The practical difficulty is to decide what factors create the climate and how that climate can be changed once it has been established. Certainly, no single element of environment or personality does it alone. It is neither wealth nor poverty, sexual expertise nor good housekeeping. Probably those qualities that matter most in the long run are mutual tolerance and respect and, when disruption threatens, a fierce determination on both sides to repair it. This is the defect in many legal suggestions about compulsory efforts at reconciliation before divorce; the objective is laudable, but the "compulsory" element is ludicrous. If only one partner wants to be reconciled, while the other only goes through the motions, the outcome is a foregone conclusion.
There is no way to obtain statistics about marital disruption, because that is essentially a private affair. Divorce statistics, on the other hand, are clear and precise as far as they go. But, like all statistics, they are also misleading and distortable. We should look briefly at these figures, if only because they are so often cited in incomplete form.
The current facts are these: The yearly numDer of divorces in the United States has risen steadily since 1890, when we began to keep figures. But so has the number of marriages. We sometimes forget that marriages are disrupted not only by divorce but also by death. The divorce rate in 1900 was much lower; but the death rate was higher, and more people died younger. Had more of them lived longer, we may presume that some would have become part of the divorce statistics instead. That is what has happened in the past 80 years. While the death rate has fallen, the divorce rate has risen - but the total of the two, as reflected in the percentage of widowed and divorced persons combined, has, in fact, declined slightly. That is partly because as we have more divorces we also have more remarriages. But the overall marriage rate in the United States remains about three and a half times the divorce rate. In short, despite outcries to the contrary, there is really no convincing evidence of a massive public shift away from marriage.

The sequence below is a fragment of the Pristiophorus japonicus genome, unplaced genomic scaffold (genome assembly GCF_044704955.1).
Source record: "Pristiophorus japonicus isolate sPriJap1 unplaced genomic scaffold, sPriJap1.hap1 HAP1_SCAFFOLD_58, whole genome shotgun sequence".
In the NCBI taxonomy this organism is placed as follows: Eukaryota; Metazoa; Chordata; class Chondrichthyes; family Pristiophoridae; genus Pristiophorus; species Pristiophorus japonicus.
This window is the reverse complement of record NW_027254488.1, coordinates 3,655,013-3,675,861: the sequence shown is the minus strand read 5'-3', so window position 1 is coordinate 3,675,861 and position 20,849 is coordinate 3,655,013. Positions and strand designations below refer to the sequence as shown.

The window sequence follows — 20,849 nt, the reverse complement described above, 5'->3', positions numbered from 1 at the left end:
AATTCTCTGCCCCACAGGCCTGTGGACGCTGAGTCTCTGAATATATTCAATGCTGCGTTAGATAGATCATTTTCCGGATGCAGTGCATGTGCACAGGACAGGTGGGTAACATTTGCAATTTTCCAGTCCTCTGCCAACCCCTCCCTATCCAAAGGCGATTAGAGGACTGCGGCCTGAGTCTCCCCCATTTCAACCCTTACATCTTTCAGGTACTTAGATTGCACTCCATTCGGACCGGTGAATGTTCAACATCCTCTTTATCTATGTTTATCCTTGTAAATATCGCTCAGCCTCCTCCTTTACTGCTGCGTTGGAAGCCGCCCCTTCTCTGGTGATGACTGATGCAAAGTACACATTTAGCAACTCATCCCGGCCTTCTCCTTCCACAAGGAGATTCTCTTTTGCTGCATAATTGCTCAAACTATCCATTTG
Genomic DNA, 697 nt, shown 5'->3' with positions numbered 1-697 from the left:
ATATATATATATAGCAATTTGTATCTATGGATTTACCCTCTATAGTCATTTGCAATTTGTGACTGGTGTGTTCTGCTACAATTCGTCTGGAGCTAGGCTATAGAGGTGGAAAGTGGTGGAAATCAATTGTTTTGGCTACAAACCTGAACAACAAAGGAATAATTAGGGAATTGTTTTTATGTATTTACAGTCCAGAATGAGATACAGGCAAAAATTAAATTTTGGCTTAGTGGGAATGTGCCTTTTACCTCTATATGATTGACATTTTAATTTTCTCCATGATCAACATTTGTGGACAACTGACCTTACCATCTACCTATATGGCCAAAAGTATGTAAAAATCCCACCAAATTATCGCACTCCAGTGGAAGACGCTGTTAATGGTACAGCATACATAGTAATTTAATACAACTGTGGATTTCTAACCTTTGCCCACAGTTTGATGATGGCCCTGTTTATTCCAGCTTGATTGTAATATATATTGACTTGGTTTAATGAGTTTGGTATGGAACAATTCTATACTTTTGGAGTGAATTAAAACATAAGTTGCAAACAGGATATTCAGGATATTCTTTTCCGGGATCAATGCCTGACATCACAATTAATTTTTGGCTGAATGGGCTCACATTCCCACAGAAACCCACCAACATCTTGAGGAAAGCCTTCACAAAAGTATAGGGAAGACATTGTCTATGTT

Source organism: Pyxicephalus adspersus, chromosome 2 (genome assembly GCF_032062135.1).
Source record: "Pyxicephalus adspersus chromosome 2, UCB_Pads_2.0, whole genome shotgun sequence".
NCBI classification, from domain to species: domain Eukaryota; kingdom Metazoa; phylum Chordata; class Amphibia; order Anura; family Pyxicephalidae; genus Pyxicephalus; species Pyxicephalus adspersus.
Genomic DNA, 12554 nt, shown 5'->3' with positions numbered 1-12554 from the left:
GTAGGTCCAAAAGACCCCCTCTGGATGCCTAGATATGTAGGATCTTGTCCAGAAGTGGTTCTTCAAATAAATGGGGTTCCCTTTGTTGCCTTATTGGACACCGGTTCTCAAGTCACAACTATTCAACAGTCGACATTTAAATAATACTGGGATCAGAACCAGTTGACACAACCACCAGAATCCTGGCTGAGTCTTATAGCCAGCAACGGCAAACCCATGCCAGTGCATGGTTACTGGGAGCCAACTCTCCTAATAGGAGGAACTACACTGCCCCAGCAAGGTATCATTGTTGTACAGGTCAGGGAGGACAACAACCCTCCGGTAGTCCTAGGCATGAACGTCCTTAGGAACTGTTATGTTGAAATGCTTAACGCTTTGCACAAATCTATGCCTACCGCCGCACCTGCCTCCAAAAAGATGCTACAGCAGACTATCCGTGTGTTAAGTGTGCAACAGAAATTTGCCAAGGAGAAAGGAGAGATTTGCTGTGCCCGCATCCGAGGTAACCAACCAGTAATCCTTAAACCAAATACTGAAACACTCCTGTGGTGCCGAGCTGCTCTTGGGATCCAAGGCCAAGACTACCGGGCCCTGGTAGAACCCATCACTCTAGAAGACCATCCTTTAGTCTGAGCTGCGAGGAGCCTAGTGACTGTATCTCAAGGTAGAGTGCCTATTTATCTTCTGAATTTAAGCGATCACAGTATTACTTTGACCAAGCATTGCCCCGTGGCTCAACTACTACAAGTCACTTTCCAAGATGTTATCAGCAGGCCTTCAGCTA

The legal institution of divorce is the offspring of somewhat dubious parentage. Originally, only the Church had to sanction marriage, and only the Church could dissolve it. Even the Church had its problems in regulating the behavior of married people, as illustrated in a 17th-century account cited by Calhoun in A Social History of the American Family.2 It describes the problem of a certain Captain Underhill, who, as early as 1638, was "suspect of incontinency with a neighbor's wife. The woman being young and beautiful and withal of a jovial spirit and behavior, he did daily frequent her house, and was divers times found there alone with her, the door being locked on the inside. He said she was in trouble and in temptation and they were praying together."
When the State assumed control, it transplanted into the courts the religious view of divorce as sinful and morally degrading. But it added the broad concept of contract law, which holds that marriage is really a contract between two persons in which the husband agrees to provide and maintain for his wife a reasonable standard of living and support and she, for her part, agrees to perform a variety of wifely duties, presumably including having children and rearing them. If that marriage contract is breached by either party and if this can be clearly demonstrated in court, then, in effect, the party breaching the contract has to pay various penalties. The general idea is that divorce should be as difficult as possible to obtain, that it should be sufficiently time-consuming and expensive to deter all but the most persistent, and that the entire legal process should function as an instrument by which the allegedly wronged and innocent party can flay the allegedly guilty one.